In fact, according to the U.S. Census Bureau, Rockland County has the largest average household size in the state after rural and sparsely populated Hamilton County in the Adirondacks (population only 5,000 people). With an average household size of 3.14 people, more people on average live under the same roof that all of New York City’s five boroughs.
|New York Counties with|
highest infection rates
|Cases per 1,000||Average Size of Household||Pop Density |
(per sq mi)
|Richmond (Staten Island)||2,881||2.78 persons||8,164|
|Kings (Brooklyn)||2,231||2.75 persons||36,732|
|New York (Manhattan)||1,669||2.00 persons||66,940|
But those conditions don’t just exist in New York State. They exist in communities all across the country, especially low-income and immigrant communities where depressed wages force families to live together in conditions that are impossible for effective quarantine. They exist among meat-packing plant workers and agricultural workers in South Dakota, Iowa, South Texas and California. It exists in South and Central Florida, which has some of the most densely-populated communities outside of the Northeast. It exists in rural communities in Mormon Utah and Native American tribes. In fact, one reason Manhattan and San Francisco hasn’t been hit so hard is there despite being densely-populated, there are many small households, single people or couples who live in studios or one bedrooms, making household isolation of the sick workable.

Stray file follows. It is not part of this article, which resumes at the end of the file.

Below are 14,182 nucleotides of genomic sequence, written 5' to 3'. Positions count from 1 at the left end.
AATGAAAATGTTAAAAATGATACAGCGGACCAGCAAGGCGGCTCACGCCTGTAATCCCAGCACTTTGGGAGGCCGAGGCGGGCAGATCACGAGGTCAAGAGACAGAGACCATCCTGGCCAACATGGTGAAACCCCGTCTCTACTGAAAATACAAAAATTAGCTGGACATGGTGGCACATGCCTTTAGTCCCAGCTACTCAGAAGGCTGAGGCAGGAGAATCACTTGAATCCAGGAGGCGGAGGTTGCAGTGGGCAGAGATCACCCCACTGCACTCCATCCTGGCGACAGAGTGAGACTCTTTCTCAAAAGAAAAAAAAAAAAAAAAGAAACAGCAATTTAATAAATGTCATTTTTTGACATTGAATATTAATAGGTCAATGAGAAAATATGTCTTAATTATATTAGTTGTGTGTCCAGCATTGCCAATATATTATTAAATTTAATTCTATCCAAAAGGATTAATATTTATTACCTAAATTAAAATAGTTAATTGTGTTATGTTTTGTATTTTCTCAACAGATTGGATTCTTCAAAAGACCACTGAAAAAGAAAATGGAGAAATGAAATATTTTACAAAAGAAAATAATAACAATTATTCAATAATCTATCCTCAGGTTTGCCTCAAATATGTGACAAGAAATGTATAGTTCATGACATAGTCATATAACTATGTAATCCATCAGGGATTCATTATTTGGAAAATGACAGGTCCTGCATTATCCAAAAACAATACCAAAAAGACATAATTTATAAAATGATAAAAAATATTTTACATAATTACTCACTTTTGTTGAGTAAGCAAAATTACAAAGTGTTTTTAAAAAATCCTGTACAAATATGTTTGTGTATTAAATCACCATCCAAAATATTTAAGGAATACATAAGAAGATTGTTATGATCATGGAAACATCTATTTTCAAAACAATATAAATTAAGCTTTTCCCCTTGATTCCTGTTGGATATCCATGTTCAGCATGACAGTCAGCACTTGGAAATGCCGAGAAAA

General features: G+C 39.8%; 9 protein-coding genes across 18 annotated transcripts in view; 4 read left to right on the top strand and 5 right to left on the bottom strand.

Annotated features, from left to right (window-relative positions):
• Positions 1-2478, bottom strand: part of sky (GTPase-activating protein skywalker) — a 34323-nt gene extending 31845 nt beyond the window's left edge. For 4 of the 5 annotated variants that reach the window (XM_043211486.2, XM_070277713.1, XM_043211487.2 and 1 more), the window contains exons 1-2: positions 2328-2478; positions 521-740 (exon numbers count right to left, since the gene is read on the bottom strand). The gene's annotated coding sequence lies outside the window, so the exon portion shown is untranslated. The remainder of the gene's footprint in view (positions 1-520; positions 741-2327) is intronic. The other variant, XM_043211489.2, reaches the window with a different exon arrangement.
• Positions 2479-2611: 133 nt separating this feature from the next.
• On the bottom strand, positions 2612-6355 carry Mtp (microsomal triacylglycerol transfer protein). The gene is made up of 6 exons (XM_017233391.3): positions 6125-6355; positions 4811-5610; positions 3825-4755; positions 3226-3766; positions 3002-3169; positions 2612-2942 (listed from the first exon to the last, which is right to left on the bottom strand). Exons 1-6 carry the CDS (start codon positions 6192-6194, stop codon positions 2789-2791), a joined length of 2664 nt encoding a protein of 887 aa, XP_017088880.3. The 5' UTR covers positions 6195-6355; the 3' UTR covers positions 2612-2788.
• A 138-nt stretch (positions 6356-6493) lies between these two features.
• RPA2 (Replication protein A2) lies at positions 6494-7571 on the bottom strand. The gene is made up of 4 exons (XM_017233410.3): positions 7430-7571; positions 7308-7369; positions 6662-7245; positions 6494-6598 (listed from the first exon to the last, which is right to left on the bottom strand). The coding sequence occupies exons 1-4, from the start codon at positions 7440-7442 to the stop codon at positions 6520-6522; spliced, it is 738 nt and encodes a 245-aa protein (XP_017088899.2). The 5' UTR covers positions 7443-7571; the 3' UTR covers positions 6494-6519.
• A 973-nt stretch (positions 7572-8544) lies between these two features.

|Borough||Average Household Size||Pop Density|
(per sq mi)
|County||Average Household Size||Pop Density|
(per sq mi)
|Queens||2.80||20,465||Hildago, TX (McAllen)||3.55||363|
|Staten Island||2.78||8,164||Miami-Dade, Fla.||3.07||3,639|
|Brooklyn||2.50||36,732||Maricopa, AZ (Phoenix)||3.00||1,357|
|County||Average Household Size||Pop Density (per sq mi)|
|Ada, ID (Boise)||2.60||447|
|Lee, FL (Fort Myers)||2.35||943|
|Hot Springs, AR||2.12||992|
Americans have always treated New York like it was another country, culturally disconnected from the whole of America. Its problems were unique. Terrorism was a “New York problem” because of its status as a global financial and political center. Crime was a “New York problem” because there’s poverty and immigrants and minorities and “bleeding-heart liberals.” Poverty was a “New York problem” because of the cost of living. Disease was a “New York problems” because of squalor in subways and apartments. Cultural depictions of New York as dirty, grimy, rat-infested and crowded place allowed America to dismiss COVID-19 as a problem that could only inflict that city and nowhere else.